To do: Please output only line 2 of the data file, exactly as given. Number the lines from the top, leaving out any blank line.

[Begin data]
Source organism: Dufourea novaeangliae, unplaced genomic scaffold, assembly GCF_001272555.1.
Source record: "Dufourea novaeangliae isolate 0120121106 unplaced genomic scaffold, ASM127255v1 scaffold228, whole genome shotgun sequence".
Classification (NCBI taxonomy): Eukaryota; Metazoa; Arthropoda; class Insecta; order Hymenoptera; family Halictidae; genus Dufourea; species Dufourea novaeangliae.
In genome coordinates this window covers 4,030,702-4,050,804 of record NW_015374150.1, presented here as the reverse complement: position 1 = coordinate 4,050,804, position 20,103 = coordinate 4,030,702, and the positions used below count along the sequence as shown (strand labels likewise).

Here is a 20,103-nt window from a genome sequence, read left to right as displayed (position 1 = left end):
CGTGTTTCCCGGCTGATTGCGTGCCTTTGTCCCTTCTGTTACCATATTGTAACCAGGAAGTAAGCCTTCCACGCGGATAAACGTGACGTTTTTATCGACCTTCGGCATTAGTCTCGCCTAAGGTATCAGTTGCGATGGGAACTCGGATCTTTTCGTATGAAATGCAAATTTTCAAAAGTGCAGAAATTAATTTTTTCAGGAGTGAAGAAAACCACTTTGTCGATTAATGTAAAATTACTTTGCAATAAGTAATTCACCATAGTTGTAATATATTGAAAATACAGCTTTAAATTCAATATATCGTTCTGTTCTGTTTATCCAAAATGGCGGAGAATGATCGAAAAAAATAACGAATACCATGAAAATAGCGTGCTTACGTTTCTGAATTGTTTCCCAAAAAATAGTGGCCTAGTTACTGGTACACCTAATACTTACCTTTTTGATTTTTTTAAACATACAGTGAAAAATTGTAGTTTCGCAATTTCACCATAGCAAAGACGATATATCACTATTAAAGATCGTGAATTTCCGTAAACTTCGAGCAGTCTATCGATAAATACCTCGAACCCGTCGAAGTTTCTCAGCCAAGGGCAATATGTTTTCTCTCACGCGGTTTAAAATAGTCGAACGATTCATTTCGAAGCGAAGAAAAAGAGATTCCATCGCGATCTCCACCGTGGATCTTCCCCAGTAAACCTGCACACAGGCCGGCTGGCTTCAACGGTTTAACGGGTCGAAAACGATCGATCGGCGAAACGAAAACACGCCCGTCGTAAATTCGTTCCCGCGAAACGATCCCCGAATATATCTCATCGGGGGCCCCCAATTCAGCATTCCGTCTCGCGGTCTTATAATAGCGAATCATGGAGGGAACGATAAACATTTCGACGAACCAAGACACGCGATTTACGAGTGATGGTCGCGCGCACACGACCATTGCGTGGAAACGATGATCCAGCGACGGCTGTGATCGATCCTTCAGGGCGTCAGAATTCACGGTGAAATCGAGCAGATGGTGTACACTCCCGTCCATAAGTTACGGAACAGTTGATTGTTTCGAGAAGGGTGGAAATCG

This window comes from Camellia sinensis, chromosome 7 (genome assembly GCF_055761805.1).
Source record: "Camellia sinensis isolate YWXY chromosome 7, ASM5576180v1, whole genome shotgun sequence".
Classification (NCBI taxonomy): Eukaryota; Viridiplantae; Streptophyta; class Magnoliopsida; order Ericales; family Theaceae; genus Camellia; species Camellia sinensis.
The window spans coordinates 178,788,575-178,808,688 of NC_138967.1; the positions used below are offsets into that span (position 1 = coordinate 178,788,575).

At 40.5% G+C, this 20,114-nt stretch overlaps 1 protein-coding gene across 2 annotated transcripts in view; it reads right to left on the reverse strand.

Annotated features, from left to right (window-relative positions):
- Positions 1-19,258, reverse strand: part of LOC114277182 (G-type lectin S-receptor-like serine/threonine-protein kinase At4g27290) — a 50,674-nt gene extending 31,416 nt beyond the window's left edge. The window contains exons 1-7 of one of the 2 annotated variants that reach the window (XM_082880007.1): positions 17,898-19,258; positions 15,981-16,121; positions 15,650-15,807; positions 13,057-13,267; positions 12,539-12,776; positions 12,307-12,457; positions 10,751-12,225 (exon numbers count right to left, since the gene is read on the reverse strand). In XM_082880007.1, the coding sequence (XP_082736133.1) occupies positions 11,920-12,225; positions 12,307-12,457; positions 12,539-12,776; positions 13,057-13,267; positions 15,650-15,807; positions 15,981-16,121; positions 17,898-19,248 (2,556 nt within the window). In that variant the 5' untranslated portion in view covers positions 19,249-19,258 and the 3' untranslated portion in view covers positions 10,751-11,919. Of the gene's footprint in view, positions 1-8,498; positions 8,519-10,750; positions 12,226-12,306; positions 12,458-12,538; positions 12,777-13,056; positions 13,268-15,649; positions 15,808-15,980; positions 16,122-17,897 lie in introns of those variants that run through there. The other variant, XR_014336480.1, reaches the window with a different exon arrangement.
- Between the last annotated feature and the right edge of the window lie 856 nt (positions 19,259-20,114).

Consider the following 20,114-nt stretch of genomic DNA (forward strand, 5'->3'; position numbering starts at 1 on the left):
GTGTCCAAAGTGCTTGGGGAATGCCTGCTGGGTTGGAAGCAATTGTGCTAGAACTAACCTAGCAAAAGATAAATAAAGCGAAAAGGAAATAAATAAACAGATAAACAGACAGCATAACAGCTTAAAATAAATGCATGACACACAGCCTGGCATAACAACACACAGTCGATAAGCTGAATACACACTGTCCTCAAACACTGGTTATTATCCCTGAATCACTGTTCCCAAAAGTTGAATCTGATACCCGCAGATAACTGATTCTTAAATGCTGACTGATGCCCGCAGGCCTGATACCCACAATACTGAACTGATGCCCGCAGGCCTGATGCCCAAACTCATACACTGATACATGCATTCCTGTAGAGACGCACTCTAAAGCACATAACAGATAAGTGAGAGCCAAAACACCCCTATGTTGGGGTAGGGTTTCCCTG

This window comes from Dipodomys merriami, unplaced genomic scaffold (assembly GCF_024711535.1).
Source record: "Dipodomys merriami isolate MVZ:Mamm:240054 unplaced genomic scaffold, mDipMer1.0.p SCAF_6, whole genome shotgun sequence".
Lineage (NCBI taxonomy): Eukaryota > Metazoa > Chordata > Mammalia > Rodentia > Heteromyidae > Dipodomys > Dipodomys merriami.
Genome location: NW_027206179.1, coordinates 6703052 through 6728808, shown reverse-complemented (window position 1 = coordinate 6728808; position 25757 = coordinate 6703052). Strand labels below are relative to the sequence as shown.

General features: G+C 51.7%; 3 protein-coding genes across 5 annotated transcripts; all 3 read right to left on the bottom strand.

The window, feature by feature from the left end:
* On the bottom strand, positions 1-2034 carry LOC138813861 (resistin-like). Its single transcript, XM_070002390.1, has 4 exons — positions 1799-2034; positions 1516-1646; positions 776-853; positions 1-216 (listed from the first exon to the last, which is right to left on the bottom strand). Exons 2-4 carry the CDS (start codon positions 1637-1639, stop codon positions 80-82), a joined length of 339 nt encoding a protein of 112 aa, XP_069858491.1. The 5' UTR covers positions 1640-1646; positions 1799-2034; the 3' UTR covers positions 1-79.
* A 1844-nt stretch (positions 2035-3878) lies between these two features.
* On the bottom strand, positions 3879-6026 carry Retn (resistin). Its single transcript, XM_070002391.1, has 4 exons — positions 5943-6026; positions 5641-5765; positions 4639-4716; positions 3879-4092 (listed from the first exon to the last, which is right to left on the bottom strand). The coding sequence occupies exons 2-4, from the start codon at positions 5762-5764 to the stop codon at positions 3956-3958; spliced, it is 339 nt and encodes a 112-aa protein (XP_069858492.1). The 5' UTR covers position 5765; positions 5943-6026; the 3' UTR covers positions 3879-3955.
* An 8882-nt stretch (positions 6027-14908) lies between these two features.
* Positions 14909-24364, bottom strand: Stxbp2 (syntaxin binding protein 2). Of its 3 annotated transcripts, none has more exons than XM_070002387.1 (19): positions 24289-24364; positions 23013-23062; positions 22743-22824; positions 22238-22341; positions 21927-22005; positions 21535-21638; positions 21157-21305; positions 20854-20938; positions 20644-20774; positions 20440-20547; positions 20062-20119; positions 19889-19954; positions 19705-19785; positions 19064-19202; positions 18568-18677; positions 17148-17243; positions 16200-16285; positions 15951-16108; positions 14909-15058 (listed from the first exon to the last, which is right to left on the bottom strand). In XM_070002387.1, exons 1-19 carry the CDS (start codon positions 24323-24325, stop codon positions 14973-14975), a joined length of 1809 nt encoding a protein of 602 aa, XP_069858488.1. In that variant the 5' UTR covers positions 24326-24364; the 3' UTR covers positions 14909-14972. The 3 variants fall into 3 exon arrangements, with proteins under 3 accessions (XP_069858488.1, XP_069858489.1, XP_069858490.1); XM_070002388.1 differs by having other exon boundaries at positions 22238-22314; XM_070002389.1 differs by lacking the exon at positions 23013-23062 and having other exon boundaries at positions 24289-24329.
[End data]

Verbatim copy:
Source record: "Dufourea novaeangliae isolate 0120121106 unplaced genomic scaffold, ASM127255v1 scaffold228, whole genome shotgun sequence".